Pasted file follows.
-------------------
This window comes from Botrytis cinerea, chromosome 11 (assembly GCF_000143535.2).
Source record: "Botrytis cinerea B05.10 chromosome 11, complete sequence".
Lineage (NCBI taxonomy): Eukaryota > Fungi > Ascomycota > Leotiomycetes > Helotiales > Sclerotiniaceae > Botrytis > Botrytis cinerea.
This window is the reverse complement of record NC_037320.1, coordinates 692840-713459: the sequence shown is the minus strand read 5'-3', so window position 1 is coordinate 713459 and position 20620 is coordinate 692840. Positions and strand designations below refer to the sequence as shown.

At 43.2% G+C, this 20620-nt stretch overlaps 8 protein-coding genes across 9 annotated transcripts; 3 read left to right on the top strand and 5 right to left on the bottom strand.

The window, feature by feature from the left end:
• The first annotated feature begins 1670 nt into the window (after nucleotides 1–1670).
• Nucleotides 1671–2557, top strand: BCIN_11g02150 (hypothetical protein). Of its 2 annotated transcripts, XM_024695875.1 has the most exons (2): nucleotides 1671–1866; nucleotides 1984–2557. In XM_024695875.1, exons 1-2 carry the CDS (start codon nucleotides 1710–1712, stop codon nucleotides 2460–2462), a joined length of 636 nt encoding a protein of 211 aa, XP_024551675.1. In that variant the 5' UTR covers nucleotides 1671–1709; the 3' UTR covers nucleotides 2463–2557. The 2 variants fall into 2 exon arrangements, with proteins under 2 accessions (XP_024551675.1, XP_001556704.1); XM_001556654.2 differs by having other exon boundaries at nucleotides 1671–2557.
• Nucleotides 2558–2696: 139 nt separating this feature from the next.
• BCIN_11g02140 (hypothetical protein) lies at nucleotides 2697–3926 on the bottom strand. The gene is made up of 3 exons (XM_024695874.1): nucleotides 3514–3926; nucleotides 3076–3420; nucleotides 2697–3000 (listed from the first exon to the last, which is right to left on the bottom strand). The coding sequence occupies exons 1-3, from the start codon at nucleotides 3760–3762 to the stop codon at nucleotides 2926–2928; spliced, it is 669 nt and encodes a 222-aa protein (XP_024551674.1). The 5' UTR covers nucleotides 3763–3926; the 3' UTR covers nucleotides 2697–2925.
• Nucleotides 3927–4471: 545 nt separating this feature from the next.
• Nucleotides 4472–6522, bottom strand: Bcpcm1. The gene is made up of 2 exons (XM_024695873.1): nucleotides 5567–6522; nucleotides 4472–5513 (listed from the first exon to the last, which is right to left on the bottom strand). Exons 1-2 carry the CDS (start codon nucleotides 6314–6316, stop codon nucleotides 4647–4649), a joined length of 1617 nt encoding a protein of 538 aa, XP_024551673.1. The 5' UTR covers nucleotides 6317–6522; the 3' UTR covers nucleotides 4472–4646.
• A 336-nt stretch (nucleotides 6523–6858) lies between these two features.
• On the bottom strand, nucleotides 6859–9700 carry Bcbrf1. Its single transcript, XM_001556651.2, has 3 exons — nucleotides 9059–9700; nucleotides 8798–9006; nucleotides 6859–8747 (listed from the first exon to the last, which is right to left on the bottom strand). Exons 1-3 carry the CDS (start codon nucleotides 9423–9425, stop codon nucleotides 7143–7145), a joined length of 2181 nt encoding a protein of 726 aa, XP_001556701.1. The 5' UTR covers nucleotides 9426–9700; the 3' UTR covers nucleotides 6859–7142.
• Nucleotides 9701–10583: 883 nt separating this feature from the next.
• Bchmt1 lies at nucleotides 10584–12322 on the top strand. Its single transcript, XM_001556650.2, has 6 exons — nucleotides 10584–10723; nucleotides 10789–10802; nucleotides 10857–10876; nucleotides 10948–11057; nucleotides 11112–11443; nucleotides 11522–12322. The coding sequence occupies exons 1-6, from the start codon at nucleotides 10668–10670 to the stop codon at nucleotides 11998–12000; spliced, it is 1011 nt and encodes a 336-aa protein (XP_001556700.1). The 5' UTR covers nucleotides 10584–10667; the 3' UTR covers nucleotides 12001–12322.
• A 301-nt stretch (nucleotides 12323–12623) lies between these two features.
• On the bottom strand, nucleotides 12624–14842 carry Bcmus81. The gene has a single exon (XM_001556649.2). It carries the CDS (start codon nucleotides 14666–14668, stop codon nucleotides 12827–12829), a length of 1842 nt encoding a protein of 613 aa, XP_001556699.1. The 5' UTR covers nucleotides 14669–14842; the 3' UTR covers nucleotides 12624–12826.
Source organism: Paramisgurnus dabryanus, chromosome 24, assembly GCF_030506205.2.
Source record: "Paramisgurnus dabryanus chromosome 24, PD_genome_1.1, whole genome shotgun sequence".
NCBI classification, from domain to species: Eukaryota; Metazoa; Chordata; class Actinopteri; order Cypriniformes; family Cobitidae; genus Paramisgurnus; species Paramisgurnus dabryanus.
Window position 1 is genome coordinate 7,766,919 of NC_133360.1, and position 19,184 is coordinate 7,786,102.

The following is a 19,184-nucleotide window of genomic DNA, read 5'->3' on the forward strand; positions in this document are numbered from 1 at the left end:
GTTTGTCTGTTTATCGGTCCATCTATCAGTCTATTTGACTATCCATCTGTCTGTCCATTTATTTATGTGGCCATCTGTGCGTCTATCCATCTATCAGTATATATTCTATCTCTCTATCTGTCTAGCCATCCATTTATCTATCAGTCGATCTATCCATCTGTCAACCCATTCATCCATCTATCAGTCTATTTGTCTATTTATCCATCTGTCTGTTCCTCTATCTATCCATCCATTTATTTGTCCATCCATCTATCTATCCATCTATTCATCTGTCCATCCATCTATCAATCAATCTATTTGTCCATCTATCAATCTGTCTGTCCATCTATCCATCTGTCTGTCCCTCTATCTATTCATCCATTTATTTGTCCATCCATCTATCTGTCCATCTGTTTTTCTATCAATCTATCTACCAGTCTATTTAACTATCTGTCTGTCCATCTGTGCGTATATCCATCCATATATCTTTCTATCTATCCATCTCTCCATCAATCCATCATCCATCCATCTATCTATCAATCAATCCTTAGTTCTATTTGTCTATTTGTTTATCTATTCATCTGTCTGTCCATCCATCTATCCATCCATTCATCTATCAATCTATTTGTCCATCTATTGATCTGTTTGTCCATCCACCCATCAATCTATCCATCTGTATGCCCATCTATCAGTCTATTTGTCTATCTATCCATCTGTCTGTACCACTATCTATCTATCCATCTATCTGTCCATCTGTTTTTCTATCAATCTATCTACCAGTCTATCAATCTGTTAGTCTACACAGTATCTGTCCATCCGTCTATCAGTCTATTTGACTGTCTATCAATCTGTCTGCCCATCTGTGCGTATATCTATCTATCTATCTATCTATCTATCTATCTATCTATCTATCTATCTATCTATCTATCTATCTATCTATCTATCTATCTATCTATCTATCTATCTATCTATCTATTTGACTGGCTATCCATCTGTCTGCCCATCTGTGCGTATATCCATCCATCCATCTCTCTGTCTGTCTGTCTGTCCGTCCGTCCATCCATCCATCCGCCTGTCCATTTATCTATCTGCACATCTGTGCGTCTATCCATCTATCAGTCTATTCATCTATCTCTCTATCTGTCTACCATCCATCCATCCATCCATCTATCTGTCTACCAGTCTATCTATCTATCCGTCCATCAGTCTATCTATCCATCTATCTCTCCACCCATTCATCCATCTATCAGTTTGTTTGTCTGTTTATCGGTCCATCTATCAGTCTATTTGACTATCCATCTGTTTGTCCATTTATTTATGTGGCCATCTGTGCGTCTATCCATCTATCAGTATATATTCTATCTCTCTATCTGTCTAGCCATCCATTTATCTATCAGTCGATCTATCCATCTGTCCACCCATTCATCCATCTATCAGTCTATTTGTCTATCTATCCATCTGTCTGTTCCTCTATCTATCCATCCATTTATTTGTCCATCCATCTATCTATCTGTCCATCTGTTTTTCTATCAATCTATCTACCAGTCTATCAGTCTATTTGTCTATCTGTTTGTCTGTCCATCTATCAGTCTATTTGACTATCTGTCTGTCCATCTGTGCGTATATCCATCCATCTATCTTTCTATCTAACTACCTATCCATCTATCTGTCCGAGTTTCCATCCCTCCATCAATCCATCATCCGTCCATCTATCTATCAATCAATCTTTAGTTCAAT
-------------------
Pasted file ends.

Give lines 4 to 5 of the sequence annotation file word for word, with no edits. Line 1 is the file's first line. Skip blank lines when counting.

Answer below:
This window is the reverse complement of record NC_037320.1, coordinates 692840-713459: the sequence shown is the minus strand read 5'-3', so window position 1 is coordinate 713459 and position 20620 is coordinate 692840. Positions and strand designations below refer to the sequence as shown.

At 43.2% G+C, this 20620-nt stretch overlaps 8 protein-coding genes across 9 annotated transcripts; 3 read left to right on the top strand and 5 right to left on the bottom strand.